Investing should be easy – just buy low and sell high – but most of us have trouble following that simple advice. There are principles and strategies that may enable you to put together an investment portfolio that reflects your risk tolerance, time horizon, and goals. Understanding these principles and strategies can help you avoid some of the pitfalls that snare some investors.
Savvy investors take the time to separate emotion from fact.
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Consider how your assets are allocated and if that allocation is consistent with your time frame and risk tolerance.
There are four very good reasons to start investing. Do you know what they are?
If you are concerned about inflation and expect short-term interest rates may increase, TIPS could be worth considering.
Why have the markets been so volatile recently?
Over time, different investments' performances can shift a portfolio’s intent and risk profile. Rebalancing may be critical.
The S&P 500 represents a large portion of the value of the U.S. equity market, it may be worth understanding.
Use this calculator to compare the future value of investments with different tax consequences.
This questionnaire will help determine your tolerance for investment risk.
This calculator can help you estimate how much you should be saving for college.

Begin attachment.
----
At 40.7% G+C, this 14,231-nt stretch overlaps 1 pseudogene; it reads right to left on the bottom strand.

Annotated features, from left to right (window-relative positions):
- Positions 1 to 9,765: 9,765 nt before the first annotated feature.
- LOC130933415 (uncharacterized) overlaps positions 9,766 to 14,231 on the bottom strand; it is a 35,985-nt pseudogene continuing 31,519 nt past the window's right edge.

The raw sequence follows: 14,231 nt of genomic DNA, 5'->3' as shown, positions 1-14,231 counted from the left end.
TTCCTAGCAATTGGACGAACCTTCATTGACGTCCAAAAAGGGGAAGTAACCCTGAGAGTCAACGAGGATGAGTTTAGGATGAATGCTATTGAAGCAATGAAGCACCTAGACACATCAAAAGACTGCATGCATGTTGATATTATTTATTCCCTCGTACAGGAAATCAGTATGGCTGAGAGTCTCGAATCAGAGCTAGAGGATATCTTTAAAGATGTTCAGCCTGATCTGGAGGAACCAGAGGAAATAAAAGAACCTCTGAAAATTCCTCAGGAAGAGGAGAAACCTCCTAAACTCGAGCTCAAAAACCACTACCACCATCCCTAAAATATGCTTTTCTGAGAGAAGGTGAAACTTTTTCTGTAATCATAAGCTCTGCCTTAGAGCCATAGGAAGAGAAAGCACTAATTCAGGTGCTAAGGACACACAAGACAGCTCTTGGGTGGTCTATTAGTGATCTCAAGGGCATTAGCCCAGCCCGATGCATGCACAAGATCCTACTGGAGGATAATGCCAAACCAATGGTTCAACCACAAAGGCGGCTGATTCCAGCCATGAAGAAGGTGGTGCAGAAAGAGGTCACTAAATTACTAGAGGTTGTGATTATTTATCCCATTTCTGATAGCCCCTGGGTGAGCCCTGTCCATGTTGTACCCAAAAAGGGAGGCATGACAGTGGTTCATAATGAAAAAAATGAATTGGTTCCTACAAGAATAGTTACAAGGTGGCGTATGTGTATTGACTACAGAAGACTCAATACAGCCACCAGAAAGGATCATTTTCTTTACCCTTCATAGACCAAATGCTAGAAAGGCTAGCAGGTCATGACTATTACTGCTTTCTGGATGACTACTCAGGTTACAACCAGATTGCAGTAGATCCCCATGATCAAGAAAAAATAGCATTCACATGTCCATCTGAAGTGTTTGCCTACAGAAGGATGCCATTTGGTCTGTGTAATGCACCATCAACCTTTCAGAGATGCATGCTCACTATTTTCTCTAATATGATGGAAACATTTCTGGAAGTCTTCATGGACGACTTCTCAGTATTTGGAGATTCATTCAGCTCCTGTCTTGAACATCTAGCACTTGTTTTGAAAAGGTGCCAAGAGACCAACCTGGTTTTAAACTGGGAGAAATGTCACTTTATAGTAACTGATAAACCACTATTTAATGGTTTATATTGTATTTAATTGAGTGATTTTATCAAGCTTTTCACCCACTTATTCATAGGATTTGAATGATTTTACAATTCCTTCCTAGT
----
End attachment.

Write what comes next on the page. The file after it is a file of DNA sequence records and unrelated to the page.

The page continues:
Estimate the potential impact taxes and inflation can have on the purchasing power of an investment.
This calculator helps determine your pre-tax and after-tax dividend yield on a particular stock.
Use this calculator to better see the potential impact of compound interest on an asset.
There are some smart strategies that may help you pursue your investment objectives
Principles that can help create a portfolio designed to pursue investment goals.
What are your options for investing in emerging markets?
Understanding the cycle of investing may help you avoid easy pitfalls.
When markets shift, experienced investors stick to their strategy.
With alternative investments, it’s critical to sort through the complexity.
Tulips were the first, but they won’t be the last. What forms a “bubble” and what causes them to burst?
There are hundreds of ETFs available. Should you invest in them?